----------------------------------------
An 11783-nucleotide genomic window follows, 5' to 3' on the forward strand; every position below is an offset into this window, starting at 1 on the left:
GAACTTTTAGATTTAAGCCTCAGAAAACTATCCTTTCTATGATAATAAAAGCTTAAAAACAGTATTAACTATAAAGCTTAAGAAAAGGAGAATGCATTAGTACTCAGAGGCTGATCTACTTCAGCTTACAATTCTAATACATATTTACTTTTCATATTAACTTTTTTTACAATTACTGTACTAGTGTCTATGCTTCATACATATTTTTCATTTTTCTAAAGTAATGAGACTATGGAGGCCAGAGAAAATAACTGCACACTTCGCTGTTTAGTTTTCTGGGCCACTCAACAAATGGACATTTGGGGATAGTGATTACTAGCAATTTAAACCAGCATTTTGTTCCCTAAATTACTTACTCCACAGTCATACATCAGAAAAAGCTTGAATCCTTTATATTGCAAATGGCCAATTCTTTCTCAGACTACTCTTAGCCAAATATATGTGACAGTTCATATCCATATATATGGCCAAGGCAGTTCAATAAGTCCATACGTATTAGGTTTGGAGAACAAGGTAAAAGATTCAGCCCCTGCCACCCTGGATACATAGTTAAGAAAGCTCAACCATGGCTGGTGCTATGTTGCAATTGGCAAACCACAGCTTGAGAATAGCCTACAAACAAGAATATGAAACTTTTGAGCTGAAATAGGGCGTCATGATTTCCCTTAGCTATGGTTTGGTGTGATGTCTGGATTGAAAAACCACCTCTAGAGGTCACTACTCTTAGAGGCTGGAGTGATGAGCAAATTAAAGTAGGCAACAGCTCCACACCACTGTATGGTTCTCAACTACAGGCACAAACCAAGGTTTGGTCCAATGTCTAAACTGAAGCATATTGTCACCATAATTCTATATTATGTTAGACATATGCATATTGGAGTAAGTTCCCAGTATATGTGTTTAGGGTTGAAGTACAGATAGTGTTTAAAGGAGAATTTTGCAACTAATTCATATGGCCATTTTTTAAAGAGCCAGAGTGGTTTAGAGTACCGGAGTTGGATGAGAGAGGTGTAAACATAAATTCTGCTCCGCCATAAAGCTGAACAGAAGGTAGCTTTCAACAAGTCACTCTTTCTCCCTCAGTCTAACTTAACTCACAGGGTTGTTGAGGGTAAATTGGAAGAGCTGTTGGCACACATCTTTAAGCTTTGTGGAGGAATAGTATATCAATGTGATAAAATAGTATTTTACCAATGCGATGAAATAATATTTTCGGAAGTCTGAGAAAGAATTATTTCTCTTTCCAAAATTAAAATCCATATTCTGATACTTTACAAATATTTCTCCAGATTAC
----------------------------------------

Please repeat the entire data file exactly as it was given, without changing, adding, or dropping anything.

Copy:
An 11783-nucleotide genomic window follows, 5' to 3' on the forward strand; every position below is an offset into this window, starting at 1 on the left:
GAACTTTTAGATTTAAGCCTCAGAAAACTATCCTTTCTATGATAATAAAAGCTTAAAAACAGTATTAACTATAAAGCTTAAGAAAAGGAGAATGCATTAGTACTCAGAGGCTGATCTACTTCAGCTTACAATTCTAATACATATTTACTTTTCATATTAACTTTTTTTACAATTACTGTACTAGTGTCTATGCTTCATACATATTTTTCATTTTTCTAAAGTAATGAGACTATGGAGGCCAGAGAAAATAACTGCACACTTCGCTGTTTAGTTTTCTGGGCCACTCAACAAATGGACATTTGGGGATAGTGATTACTAGCAATTTAAACCAGCATTTTGTTCCCTAAATTACTTACTCCACAGTCATACATCAGAAAAAGCTTGAATCCTTTATATTGCAAATGGCCAATTCTTTCTCAGACTACTCTTAGCCAAATATATGTGACAGTTCATATCCATATATATGGCCAAGGCAGTTCAATAAGTCCATACGTATTAGGTTTGGAGAACAAGGTAAAAGATTCAGCCCCTGCCACCCTGGATACATAGTTAAGAAAGCTCAACCATGGCTGGTGCTATGTTGCAATTGGCAAACCACAGCTTGAGAATAGCCTACAAACAAGAATATGAAACTTTTGAGCTGAAATAGGGCGTCATGATTTCCCTTAGCTATGGTTTGGTGTGATGTCTGGATTGAAAAACCACCTCTAGAGGTCACTACTCTTAGAGGCTGGAGTGATGAGCAAATTAAAGTAGGCAACAGCTCCACACCACTGTATGGTTCTCAACTACAGGCACAAACCAAGGTTTGGTCCAATGTCTAAACTGAAGCATATTGTCACCATAATTCTATATTATGTTAGACATATGCATATTGGAGTAAGTTCCCAGTATATGTGTTTAGGGTTGAAGTACAGATAGTGTTTAAAGGAGAATTTTGCAACTAATTCATATGGCCATTTTTTAAAGAGCCAGAGTGGTTTAGAGTACCGGAGTTGGATGAGAGAGGTGTAAACATAAATTCTGCTCCGCCATAAAGCTGAACAGAAGGTAGCTTTCAACAAGTCACTCTTTCTCCCTCAGTCTAACTTAACTCACAGGGTTGTTGAGGGTAAATTGGAAGAGCTGTTGGCACACATCTTTAAGCTTTGTGGAGGAATAGTATATCAATGTGATAAAATAGTATTTTACCAATGCGATGAAATAATATTTTCGGAAGTCTGAGAAAGAATTATTTCTCTTTCCAAAATTAAAATCCATATTCTGATACTTTACAAATATTTCTCCAGATTAC